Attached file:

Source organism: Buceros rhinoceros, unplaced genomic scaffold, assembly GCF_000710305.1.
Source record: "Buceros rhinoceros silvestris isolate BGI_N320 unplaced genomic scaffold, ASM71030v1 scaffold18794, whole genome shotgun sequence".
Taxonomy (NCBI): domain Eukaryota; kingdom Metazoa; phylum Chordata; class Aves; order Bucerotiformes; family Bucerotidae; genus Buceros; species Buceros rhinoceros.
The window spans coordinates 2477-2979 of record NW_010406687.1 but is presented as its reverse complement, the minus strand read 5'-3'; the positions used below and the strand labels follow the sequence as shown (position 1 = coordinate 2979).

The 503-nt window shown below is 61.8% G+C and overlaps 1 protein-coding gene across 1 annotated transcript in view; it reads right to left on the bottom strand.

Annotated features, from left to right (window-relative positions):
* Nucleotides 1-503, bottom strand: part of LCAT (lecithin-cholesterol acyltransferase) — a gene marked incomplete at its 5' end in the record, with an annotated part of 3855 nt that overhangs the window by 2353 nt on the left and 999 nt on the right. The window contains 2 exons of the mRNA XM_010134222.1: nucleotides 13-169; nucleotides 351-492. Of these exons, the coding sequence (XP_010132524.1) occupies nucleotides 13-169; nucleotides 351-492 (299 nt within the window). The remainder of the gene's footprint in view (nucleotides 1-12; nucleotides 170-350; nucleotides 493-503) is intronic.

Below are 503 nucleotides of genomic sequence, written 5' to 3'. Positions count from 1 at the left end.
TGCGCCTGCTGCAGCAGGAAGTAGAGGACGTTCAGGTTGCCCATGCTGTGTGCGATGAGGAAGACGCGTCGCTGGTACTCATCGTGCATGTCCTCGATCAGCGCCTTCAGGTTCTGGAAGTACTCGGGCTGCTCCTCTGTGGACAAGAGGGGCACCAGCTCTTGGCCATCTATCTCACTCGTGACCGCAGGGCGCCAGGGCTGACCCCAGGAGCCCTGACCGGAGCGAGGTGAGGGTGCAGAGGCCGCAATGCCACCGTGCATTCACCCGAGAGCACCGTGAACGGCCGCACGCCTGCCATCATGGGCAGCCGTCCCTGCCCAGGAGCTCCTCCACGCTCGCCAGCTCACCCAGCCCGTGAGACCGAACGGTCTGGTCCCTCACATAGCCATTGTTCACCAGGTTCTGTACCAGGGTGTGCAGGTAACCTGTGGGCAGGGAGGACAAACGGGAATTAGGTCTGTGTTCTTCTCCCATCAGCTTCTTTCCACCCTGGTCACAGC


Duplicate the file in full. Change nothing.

Source organism: Buceros rhinoceros, unplaced genomic scaffold, assembly GCF_000710305.1.
Source record: "Buceros rhinoceros silvestris isolate BGI_N320 unplaced genomic scaffold, ASM71030v1 scaffold18794, whole genome shotgun sequence".
Taxonomy (NCBI): domain Eukaryota; kingdom Metazoa; phylum Chordata; class Aves; order Bucerotiformes; family Bucerotidae; genus Buceros; species Buceros rhinoceros.
The window spans coordinates 2477-2979 of record NW_010406687.1 but is presented as its reverse complement, the minus strand read 5'-3'; the positions used below and the strand labels follow the sequence as shown (position 1 = coordinate 2979).

The 503-nt window shown below is 61.8% G+C and overlaps 1 protein-coding gene across 1 annotated transcript in view; it reads right to left on the bottom strand.

Annotated features, from left to right (window-relative positions):
* Nucleotides 1-503, bottom strand: part of LCAT (lecithin-cholesterol acyltransferase) — a gene marked incomplete at its 5' end in the record, with an annotated part of 3855 nt that overhangs the window by 2353 nt on the left and 999 nt on the right. The window contains 2 exons of the mRNA XM_010134222.1: nucleotides 13-169; nucleotides 351-492. Of these exons, the coding sequence (XP_010132524.1) occupies nucleotides 13-169; nucleotides 351-492 (299 nt within the window). The remainder of the gene's footprint in view (nucleotides 1-12; nucleotides 170-350; nucleotides 493-503) is intronic.

Below are 503 nucleotides of genomic sequence, written 5' to 3'. Positions count from 1 at the left end.
TGCGCCTGCTGCAGCAGGAAGTAGAGGACGTTCAGGTTGCCCATGCTGTGTGCGATGAGGAAGACGCGTCGCTGGTACTCATCGTGCATGTCCTCGATCAGCGCCTTCAGGTTCTGGAAGTACTCGGGCTGCTCCTCTGTGGACAAGAGGGGCACCAGCTCTTGGCCATCTATCTCACTCGTGACCGCAGGGCGCCAGGGCTGACCCCAGGAGCCCTGACCGGAGCGAGGTGAGGGTGCAGAGGCCGCAATGCCACCGTGCATTCACCCGAGAGCACCGTGAACGGCCGCACGCCTGCCATCATGGGCAGCCGTCCCTGCCCAGGAGCTCCTCCACGCTCGCCAGCTCACCCAGCCCGTGAGACCGAACGGTCTGGTCCCTCACATAGCCATTGTTCACCAGGTTCTGTACCAGGGTGTGCAGGTAACCTGTGGGCAGGGAGGACAAACGGGAATTAGGTCTGTGTTCTTCTCCCATCAGCTTCTTTCCACCCTGGTCACAGC